All across this country in small towns, rural areas and cities, alcoholism and drug abuse are destroying the lives of men, women and their families. Where to turn for help? What to do when friends, dignity and perhaps employment are lost?
The answer is Palm Partners Recovery Center. It’s a proven path to getting sober and staying sober.
Palm Partners’ innovative and consistently successful treatment includes: a focus on holistic health, a multi-disciplinary approach, a 12-step recovery program and customized aftercare. Depend on us for help with:
If you are a recovering addict or alcoholic, you may feel that it is difficult if not impossible to have fun without drinking alcohol. However people can have a perfectly good time and enjoy social situations without drinking alcohol. Every single day families and groups of friends have great fun without a drop of alcohol.
Find places in your area where other people have fun without drinking alcohol and avoid places where you know there will be alcohol. Water parks, beaches and public parks, community events, movie theaters and civic theaters are all drug and alcohol-free environments. Seek out these places, and seek out friends who won’t or don’t drink. They can help you stay sober by example and by holding you accountable.
Good old-fashioned conversation is highly satisfying and usually includes lots of good stories, funny anecdotes and jokes. Get with friends, have a meal and stay to talk about the good old times. Find a friend or group of friends to engage in a physical activity with. Take up yoga, cycling, jogging or join a group that not only exercises but also socializes together. Find a hobby. If possible find a group through an AA program in your area that is devoted to not drinking, perhaps is even made up of members who have been through rehab. If you are going out on the town with friends, be the proactive person who volunteers to be the designated driver. Don’t wait for others to direct the group to situations that might compromise you. Make positive suggestions about how and where to spend time together. How to have fun without drinking alcohol includes but is not limited to:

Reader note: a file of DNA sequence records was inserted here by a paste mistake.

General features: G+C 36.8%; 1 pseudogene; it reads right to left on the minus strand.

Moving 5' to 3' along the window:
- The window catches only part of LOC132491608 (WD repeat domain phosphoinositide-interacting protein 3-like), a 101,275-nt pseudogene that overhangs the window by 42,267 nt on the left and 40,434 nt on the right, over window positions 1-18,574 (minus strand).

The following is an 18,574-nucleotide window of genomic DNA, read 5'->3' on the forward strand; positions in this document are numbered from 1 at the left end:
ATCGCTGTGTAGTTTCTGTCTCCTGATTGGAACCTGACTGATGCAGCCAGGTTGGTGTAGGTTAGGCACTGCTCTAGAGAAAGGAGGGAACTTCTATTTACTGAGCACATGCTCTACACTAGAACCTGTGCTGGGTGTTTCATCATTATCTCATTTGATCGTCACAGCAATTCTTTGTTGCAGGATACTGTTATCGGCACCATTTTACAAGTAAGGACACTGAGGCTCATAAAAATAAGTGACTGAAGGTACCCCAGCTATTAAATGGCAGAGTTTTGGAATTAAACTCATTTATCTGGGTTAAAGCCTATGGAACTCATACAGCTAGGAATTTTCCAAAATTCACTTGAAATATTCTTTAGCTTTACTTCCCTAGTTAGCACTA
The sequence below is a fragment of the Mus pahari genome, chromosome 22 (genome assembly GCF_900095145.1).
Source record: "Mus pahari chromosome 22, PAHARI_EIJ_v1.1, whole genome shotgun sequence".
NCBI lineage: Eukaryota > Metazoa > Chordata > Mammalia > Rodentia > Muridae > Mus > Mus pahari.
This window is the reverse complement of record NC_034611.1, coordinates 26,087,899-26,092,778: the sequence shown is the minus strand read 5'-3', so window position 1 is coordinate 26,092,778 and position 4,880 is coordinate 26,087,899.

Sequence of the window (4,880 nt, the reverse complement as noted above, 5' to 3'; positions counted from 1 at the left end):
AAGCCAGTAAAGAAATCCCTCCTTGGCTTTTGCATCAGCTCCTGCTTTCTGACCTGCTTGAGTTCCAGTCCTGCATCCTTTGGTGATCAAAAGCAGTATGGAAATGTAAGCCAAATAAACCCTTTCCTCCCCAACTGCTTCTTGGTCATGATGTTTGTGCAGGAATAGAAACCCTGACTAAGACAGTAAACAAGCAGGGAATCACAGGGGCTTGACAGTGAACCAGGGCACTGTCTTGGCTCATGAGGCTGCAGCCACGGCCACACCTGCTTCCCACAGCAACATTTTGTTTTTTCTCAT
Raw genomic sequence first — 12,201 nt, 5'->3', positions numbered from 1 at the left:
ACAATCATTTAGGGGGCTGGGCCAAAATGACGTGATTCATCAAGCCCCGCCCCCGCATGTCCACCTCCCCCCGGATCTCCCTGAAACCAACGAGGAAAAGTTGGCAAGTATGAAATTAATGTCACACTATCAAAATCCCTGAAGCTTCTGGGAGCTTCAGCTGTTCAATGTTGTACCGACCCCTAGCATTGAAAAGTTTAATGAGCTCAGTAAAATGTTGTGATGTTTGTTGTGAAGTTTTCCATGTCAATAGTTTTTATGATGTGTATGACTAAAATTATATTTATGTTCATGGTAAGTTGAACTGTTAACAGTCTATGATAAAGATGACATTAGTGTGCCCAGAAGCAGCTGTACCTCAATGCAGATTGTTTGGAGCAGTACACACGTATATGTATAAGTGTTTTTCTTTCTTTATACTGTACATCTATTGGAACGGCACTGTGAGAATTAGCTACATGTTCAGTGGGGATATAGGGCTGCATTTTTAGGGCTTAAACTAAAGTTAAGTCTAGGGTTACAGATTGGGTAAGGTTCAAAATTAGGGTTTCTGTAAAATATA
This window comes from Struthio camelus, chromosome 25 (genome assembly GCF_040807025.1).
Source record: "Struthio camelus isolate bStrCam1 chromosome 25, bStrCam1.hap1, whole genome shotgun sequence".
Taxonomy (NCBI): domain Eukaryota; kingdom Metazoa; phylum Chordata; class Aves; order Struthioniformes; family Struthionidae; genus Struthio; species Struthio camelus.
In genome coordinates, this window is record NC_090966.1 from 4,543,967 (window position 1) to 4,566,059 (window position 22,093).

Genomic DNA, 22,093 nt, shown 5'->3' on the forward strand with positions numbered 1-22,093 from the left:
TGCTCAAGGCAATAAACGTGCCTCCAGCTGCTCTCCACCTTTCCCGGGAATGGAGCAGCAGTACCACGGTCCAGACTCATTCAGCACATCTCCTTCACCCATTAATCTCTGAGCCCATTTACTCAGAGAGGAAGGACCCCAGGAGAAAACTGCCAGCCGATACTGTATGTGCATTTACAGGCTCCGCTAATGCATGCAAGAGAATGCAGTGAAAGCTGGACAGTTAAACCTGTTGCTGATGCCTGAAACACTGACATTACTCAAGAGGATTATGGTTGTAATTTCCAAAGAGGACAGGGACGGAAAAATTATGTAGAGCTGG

going to the movies or even better renting a movie at Blockbuster or Redbox (in most Wal-Mart stores)…
getting some exercise by roller blading, biking, walking, hiking, skiing, playing basketball, football, volleyball, tennis…
working on a house project like gardening, painting or redecorating…
hanging out with your friends at the mall, beach, park, skating ring, or at home…
doing everyday things like enjoying vacations, reading a book, playing your guitar, writing a song, planning and celebrating birthdays, get togethers, picnics, anniversaries…
and the list goes on and on.
Most of the time recovering alcoholics and addicts end up finding that they inherently know how to have fun without drinking alcohol. This is one of the many gifts of working a 12-step program and finding a fellowship around you. Also if you happen to be in the Delray Beach, FL area you are in luck because this is the recovery capital of the world. This means that there are plenty of people around and things to do to show you how to have fun without drinking alcohol.
Anyone can have fun without drinking alcohol doing pretty much anything its really just a mindset and the ability to link other activities with pleasure instead of drinking alcohol. Most of the time alcoholics and addicts will find that they have more fun without drinking alcohol then they did when they were drinking. Without drinking alcohol there is no risk of a hangover, blackout, jails, consequences etc. Its good, clean fun and its much more carefree.
If you or someone you know wants to learn how to have fun without drinking alcohol please don’t hesitate to call 800-951-6135.
Alcohol is one of the most commonly used drugs, but few people understand how alcohol affects the brain. Alcohol doesn’t only affect the brain during drinking but also the next day and for regular drinkers – over a lifetime. We will look at the way alcohol affects the brain and how these processes change behavior.